However, the youngster's rise to prominence this season has allegedly made him one of the hottest commodities in Europe; that's if latest valuations are anything to go by.
James Robson of the Manchester Evening News has reported that a fee of £50 million is being prepared as an offer for Barkley's services, an exorbitant amount when one considers the club might have made the signing for a far smaller sum over the summer.
United's struggles in central midfield have been well noted this season, and the club's acquisition of Marouane Fellaini hasn't had the desired impact at Old Trafford.
An excerpt from Robson's report reads:
United – who made a last-ditch attempt to sign Bale before his summer move to Real Madrid – do not want to miss out on another superstar of British football.
They believe a bid of £50m will be enough to get Everton around the negotiating table – but the Premier League champions also know there will be plenty of bridge-building if there is any chance of a deal being done.
Red Devils would like to think that they ended up with the best Toffees recruit possible this summer, but early season form would suggest that Barkley may have indeed been the Everton star that Moyes should have plumped for.
The 20-year-old has three goals to his name from his 15 Premier League starts so far this season, per Transfermarkt.co.uk, easily his most involved campaign as a senior figure at Goodison Park.
The New York Times' Stefan Bienkowski questions whether United should chase Barkley given the competition he'd be facing at the Theatre of Dreams:
During that time, the starlet has earned his first England cap and is helping to encourage speculation regarding a place in Roy Hodgson's 2014 World Cup squad.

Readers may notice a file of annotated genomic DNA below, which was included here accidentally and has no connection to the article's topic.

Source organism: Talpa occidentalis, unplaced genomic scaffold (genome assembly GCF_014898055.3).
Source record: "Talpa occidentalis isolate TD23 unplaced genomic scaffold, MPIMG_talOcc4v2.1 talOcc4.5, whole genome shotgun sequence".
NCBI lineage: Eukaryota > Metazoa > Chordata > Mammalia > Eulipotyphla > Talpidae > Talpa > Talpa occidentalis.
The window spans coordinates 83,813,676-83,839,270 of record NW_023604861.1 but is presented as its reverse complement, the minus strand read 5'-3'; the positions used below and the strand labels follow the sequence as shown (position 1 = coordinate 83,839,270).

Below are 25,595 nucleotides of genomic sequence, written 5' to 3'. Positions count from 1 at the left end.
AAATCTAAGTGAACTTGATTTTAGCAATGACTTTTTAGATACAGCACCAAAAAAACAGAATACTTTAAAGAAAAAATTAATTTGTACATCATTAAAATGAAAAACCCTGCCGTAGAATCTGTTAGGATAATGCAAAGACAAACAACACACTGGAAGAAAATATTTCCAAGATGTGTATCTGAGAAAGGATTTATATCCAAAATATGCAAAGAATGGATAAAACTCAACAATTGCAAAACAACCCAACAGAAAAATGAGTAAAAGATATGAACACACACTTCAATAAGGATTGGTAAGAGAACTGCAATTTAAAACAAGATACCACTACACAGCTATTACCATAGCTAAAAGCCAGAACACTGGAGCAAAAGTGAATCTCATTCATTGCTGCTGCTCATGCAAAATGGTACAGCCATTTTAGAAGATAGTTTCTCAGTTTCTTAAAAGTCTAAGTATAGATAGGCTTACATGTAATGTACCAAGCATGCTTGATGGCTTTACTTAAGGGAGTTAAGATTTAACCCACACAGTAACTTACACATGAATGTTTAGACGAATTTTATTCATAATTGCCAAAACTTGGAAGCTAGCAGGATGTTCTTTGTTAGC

Barkley is of course showing good reason behind his supposedly increased valuation, but when one considers that £50 million is, on paper at least, enough to finance moves for some of the world's most established stars, the figures don't quite add up.
The Daily Mail's Joe Strange questions the validity of the link given that Fellaini and Leighton Baines were rumoured with much smaller figures linked to their names in the past:
Everton have become known for driving a hard bargain for their stars under Moyes, and it seems they have a figure willing to be just as stingy in Roberto Martinez.
Barkley is in good hands developing under his new manager and Martinez has already shown that he has the tools necessary for improvement on Merseyside.
Although Moyes won't want to lose touch with the importance of developing younger talent at United, spending such an inordinate amount on a prospect of Barkley's kind also defeats the purpose of the club's usual model when it comes to buying players young.
Given the current situation at the Theatre of Dreams, the Premier League champions are in greater need of a more immediate impact, with Barkley's case representing plenty of risk but not as much sign of swift reward.